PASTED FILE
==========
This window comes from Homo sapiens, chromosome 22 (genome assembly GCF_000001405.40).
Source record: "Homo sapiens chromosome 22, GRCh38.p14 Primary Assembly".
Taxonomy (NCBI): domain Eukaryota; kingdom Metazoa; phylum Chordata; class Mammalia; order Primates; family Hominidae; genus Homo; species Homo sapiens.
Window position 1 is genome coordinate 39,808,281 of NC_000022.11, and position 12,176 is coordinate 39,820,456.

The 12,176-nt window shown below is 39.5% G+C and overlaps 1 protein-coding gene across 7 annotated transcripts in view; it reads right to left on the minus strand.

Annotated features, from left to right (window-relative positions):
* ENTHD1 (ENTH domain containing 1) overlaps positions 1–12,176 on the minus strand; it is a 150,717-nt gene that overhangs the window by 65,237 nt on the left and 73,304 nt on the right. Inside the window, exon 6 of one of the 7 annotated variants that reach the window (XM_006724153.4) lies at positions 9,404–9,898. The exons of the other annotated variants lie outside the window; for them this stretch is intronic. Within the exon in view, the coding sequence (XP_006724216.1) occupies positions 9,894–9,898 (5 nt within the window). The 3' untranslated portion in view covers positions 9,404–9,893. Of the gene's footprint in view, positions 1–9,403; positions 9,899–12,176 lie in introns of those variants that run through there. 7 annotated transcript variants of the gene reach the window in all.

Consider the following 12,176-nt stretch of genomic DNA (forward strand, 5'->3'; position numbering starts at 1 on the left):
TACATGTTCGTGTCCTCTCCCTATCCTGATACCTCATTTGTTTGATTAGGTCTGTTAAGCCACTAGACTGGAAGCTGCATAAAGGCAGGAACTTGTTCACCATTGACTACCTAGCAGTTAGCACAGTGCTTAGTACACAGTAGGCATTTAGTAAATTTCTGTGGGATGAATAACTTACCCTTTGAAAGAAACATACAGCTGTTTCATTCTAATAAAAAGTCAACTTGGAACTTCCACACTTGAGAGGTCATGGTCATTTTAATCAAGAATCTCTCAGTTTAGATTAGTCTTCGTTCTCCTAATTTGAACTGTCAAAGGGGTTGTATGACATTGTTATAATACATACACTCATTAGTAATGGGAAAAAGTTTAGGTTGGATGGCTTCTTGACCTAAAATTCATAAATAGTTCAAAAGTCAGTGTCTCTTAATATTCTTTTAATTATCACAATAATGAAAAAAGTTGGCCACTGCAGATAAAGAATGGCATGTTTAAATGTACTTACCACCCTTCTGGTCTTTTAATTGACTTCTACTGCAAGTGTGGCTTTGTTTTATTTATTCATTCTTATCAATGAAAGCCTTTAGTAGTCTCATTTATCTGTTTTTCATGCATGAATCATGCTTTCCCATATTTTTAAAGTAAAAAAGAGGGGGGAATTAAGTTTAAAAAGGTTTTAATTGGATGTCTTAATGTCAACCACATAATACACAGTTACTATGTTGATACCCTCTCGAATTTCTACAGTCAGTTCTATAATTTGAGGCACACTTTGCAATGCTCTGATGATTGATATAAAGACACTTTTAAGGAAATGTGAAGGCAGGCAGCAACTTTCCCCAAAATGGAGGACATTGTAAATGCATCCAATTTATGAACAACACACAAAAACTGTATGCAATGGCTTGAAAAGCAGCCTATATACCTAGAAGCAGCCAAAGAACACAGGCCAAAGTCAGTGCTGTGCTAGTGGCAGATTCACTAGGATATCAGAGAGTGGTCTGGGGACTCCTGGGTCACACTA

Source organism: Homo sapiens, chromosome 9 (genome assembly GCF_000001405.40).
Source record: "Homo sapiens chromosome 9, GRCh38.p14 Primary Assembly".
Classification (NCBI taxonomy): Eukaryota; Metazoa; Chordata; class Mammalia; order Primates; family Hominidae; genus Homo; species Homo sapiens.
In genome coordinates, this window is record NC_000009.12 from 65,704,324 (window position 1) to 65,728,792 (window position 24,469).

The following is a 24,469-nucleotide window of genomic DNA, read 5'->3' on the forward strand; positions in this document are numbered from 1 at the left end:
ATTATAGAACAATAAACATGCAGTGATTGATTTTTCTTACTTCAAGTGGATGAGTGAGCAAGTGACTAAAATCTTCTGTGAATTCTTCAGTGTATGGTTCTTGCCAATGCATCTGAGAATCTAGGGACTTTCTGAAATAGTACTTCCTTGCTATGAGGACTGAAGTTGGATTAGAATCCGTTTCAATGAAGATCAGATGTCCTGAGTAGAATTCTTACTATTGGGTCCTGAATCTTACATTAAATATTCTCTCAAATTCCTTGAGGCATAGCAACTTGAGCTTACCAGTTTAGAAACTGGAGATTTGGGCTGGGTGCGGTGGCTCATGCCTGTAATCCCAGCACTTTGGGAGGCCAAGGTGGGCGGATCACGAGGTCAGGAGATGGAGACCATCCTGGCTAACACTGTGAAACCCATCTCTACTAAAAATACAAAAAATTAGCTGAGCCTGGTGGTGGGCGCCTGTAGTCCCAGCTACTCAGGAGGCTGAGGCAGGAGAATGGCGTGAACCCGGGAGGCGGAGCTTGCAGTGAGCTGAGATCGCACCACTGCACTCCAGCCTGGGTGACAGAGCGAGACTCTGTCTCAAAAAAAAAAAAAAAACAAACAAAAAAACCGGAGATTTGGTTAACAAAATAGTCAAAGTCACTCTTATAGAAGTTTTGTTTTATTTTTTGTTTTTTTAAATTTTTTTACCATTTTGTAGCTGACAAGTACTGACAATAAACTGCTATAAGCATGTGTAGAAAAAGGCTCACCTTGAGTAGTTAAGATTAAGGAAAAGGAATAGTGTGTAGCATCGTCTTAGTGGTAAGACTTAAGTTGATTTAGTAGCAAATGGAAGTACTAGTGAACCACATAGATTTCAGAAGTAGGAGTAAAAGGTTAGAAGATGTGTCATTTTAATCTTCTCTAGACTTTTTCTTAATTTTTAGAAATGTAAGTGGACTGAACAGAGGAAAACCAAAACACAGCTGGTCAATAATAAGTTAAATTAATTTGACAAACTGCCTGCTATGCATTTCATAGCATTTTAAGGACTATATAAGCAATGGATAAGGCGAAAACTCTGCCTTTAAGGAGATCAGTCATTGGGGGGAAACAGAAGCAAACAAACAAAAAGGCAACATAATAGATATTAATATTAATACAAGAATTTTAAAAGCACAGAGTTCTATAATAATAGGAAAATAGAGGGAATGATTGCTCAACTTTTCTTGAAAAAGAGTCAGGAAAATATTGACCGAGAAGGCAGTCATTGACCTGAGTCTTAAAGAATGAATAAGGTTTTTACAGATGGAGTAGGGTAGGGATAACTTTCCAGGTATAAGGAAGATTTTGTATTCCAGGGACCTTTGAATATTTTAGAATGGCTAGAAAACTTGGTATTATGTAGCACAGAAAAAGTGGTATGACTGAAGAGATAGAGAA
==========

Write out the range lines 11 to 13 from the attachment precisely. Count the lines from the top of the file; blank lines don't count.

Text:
Source record: "Homo sapiens chromosome 9, GRCh38.p14 Primary Assembly".
Classification (NCBI taxonomy): Eukaryota; Metazoa; Chordata; class Mammalia; order Primates; family Hominidae; genus Homo; species Homo sapiens.
In genome coordinates, this window is record NC_000009.12 from 65,704,324 (window position 1) to 65,728,792 (window position 24,469).